New pathogens, mercury threaten Great
Lakes, health of millions of residents
By Colin Perkel
Canoe CNEWS Canada
Published September 13th, 2004
(CP) - New antibiotic-resistant pathogens, airborne mercury
and urban sprawl are threatening the health of the Great
Lakes and millions of people who live around the bodies
of fresh water, a report to the Canadian and U.S. governments
While there has been a general improvement in water quality
over the past 30 years, the International Joint Commission
report released Monday warns new and emerging threats
require urgent attention.
"Without adequate safeguards, our health can be
threatened by pathogens and disease-bearing micro-organisms,"
the report states.
"The governments must focus increased attention
on protecting the sources of drinking water supplies."
Dennis Schornack, American co-chairman of the commission,
said the frequent use of antibiotics in livestock and
humans is causing the problem.
Bacteria can develop immunity to the drugs, then end
up in drinking water and cause illness, he said.
"We've got to become better at monitoring pathogens
in the water and examine whether the waste-water treatment
plants that we have in place are successfully killing
the organisms," Schornack said.
Herb Gray, the commission's Canadian co-chairman, said
the best way to tackle the problem is to curb the use
The biennial report recommends better management of watersheds
to mitigate the impact of agriculture, development, industry
and urbanization - a daunting task.
"There are a large number of problems still to be
dealt with," Gray said.
"(They) are large-scale. They'll require large amounts
of money over an extended period of time."
Another threat identified in the report is airborne methyl-mercury,
which ends up in the water. Most comes from regional coal-fired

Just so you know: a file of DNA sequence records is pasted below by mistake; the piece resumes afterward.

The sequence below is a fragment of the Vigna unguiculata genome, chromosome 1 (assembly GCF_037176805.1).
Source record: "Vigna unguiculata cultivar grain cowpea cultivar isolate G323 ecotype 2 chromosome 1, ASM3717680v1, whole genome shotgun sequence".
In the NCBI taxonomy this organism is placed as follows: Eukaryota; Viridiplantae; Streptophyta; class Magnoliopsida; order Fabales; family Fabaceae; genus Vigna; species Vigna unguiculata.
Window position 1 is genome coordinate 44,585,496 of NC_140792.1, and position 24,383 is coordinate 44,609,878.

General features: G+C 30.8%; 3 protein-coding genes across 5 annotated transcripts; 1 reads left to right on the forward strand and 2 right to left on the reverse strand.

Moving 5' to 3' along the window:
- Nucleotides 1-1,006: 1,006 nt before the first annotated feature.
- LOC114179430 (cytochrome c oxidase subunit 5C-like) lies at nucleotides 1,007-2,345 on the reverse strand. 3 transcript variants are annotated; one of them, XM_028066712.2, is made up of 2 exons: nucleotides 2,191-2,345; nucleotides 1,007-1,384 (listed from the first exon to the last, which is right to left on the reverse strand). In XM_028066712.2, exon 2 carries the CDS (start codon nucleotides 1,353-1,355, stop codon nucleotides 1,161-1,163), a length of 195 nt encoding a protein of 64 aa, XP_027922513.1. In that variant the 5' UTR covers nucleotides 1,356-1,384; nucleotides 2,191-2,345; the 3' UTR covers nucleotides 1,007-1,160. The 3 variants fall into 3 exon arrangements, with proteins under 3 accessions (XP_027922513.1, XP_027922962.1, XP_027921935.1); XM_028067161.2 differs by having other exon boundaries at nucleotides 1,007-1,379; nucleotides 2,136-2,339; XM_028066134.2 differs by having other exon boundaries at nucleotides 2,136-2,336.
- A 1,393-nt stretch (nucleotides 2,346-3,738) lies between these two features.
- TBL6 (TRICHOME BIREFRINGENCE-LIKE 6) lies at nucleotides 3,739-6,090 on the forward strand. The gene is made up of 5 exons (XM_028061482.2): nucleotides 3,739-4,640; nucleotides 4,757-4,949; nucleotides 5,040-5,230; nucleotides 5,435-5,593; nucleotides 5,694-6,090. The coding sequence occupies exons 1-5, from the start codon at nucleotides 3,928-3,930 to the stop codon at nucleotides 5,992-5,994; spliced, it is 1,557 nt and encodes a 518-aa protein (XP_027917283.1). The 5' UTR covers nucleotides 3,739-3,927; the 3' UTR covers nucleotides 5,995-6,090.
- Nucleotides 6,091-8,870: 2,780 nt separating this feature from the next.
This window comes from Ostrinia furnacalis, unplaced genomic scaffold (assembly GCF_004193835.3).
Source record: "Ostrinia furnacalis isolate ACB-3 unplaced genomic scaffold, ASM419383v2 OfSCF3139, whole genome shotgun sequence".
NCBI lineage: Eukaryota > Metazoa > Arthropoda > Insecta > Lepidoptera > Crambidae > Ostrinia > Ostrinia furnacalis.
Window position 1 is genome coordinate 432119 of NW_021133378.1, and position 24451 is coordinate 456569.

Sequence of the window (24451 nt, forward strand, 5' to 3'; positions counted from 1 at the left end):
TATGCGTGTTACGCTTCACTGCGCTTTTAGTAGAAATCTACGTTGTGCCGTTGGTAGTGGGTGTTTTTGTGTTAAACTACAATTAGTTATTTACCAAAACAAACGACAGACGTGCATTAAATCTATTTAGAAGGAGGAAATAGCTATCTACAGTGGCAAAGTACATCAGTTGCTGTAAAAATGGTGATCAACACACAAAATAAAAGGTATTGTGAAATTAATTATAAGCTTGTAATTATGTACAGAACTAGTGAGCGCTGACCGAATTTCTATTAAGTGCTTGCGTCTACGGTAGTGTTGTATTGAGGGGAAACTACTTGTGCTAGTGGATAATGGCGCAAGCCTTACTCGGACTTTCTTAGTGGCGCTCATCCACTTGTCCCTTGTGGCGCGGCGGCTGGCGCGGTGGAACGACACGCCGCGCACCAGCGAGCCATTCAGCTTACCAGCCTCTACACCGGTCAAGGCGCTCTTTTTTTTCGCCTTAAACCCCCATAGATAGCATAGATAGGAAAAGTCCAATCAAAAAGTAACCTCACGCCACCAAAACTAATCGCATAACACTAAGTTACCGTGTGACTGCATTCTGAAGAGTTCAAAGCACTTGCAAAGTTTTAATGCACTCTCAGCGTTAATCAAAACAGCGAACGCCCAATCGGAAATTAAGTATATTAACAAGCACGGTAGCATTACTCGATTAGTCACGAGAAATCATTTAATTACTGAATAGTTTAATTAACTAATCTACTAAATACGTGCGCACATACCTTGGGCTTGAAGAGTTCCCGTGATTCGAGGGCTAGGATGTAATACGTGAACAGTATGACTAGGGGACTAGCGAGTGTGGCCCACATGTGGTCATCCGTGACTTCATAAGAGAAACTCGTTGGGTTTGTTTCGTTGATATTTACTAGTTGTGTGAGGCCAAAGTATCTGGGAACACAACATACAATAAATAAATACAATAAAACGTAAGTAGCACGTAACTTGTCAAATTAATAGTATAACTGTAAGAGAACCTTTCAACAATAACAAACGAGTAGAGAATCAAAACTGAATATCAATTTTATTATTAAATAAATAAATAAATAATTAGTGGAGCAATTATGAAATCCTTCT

power generators, but some comes from as far as China.
Other chemicals, such as fire retardants commonly used
for furniture, are posing new threats.
"Chemical contamination continues to endanger human
health and restricts the number of fish we can safely
eat," Gray said.
Another area of concern is the ongoing problem posed
by alien species brought in by the ballast water of foreign
Currently, about one new invasive species takes hold
every eight months.
While there have been some successes in controlling their
proliferation, none have ever been eradicated.
Still, Schornack said he believes overall water quality
in the lakes has improved in recent decades.
As an example, he noted Lake Erie is now far healthier
than it was 30 years ago.
However, the emergence of unexplained dead zones in the
lake has raised new worries.
"We're very concerned about Lake Erie, not only
for Lake Erie itself but for what it could be a harbinger
of for the other lakes," Gray said.
Release of the report also coincides with the first major
overhaul in 17 years of the Canada-U.S. Great Lakes water
quality agreement, initially signed in 1978.
Both Grey and Schornack said they hope the review will
result in a new deal that will given the joint commission
more teeth to tackle threats to the Great Lakes.
"It's a tremendous opportunity the two countries
have to protect this ecosystem," Schornack said.
However, the involvement of federal, provincial and state
governments makes for complex jurisdictional issues, the